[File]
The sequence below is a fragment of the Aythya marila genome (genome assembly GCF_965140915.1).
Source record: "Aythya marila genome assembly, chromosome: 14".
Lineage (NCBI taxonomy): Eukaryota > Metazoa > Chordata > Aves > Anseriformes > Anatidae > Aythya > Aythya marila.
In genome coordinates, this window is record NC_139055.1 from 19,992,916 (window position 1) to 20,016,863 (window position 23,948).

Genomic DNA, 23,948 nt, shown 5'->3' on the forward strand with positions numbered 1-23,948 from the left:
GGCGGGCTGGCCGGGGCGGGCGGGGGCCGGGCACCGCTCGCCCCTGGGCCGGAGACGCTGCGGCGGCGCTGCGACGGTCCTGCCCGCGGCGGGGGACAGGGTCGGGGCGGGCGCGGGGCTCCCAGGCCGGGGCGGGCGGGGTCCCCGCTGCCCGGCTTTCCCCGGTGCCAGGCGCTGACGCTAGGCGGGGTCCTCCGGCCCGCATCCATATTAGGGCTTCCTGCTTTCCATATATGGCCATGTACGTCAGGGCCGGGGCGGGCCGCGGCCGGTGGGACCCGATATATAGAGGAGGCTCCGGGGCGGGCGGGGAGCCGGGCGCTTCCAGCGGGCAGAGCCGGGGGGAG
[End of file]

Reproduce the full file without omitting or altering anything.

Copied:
The sequence below is a fragment of the Aythya marila genome (genome assembly GCF_965140915.1).
Source record: "Aythya marila genome assembly, chromosome: 14".
Lineage (NCBI taxonomy): Eukaryota > Metazoa > Chordata > Aves > Anseriformes > Anatidae > Aythya > Aythya marila.
In genome coordinates, this window is record NC_139055.1 from 19,992,916 (window position 1) to 20,016,863 (window position 23,948).

Genomic DNA, 23,948 nt, shown 5'->3' on the forward strand with positions numbered 1-23,948 from the left:
GGCGGGCTGGCCGGGGCGGGCGGGGGCCGGGCACCGCTCGCCCCTGGGCCGGAGACGCTGCGGCGGCGCTGCGACGGTCCTGCCCGCGGCGGGGGACAGGGTCGGGGCGGGCGCGGGGCTCCCAGGCCGGGGCGGGCGGGGTCCCCGCTGCCCGGCTTTCCCCGGTGCCAGGCGCTGACGCTAGGCGGGGTCCTCCGGCCCGCATCCATATTAGGGCTTCCTGCTTTCCATATATGGCCATGTACGTCAGGGCCGGGGCGGGCCGCGGCCGGTGGGACCCGATATATAGAGGAGGCTCCGGGGCGGGCGGGGAGCCGGGCGCTTCCAGCGGGCAGAGCCGGGGGGAG